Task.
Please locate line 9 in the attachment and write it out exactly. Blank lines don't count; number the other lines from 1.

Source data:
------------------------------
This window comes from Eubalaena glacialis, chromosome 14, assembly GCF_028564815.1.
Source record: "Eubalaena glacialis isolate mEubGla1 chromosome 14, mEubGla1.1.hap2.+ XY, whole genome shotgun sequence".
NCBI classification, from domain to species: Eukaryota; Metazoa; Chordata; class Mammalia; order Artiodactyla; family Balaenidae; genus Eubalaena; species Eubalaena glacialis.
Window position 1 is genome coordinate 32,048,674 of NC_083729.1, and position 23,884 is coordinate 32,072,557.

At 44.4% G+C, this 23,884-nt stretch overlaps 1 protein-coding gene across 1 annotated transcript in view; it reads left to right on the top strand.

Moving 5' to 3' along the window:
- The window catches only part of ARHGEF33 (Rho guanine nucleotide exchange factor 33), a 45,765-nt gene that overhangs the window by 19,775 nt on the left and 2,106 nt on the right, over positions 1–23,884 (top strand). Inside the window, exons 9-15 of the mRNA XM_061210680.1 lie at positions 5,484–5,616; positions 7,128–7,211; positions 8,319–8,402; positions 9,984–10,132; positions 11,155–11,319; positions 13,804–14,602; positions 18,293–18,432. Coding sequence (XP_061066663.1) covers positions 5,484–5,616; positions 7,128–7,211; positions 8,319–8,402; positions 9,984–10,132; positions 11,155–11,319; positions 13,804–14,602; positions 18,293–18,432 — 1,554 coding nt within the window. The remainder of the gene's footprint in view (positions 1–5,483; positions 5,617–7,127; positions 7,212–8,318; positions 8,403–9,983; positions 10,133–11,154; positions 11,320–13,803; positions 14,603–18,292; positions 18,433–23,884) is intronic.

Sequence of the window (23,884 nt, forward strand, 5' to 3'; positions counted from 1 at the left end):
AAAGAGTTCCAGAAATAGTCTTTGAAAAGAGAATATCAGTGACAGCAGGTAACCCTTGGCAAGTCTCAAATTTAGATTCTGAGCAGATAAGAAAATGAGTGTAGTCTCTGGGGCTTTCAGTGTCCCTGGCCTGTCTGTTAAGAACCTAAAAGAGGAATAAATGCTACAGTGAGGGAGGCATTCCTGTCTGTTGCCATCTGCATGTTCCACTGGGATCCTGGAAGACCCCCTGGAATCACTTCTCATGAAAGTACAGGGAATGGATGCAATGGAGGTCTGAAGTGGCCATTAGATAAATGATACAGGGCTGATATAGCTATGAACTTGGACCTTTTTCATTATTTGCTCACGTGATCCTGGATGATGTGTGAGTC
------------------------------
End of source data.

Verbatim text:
AAAGAGTTCCAGAAATAGTCTTTGAAAAGAGAATATCAGTGACAGCAGGTAACCCTTGGCAAGTCTCAAATTTAGATTCTGAGCAGATAAGAAAATGAGTGTAGTCTCTGGGGCTTTCAGTGTCCCTGGCCTGTCTGTTAAGAACCTAAAAGAGGAATAAATGCTACAGTGAGGGAGGCATTCCTGTCTGTTGCCATCTGCATGTTCCACTGGGATCCTGGAAGACCCCCTGGAATCACTTCTCATGAAAGTACAGGGAATGGATGCAATGGAGGTCTGAAGTGGCCATTAGATAAATGATACAGGGCTGATATAGCTATGAACTTGGACCTTTTTCATTATTTGCTCACGTGATCCTGGATGATGTGTGAGTC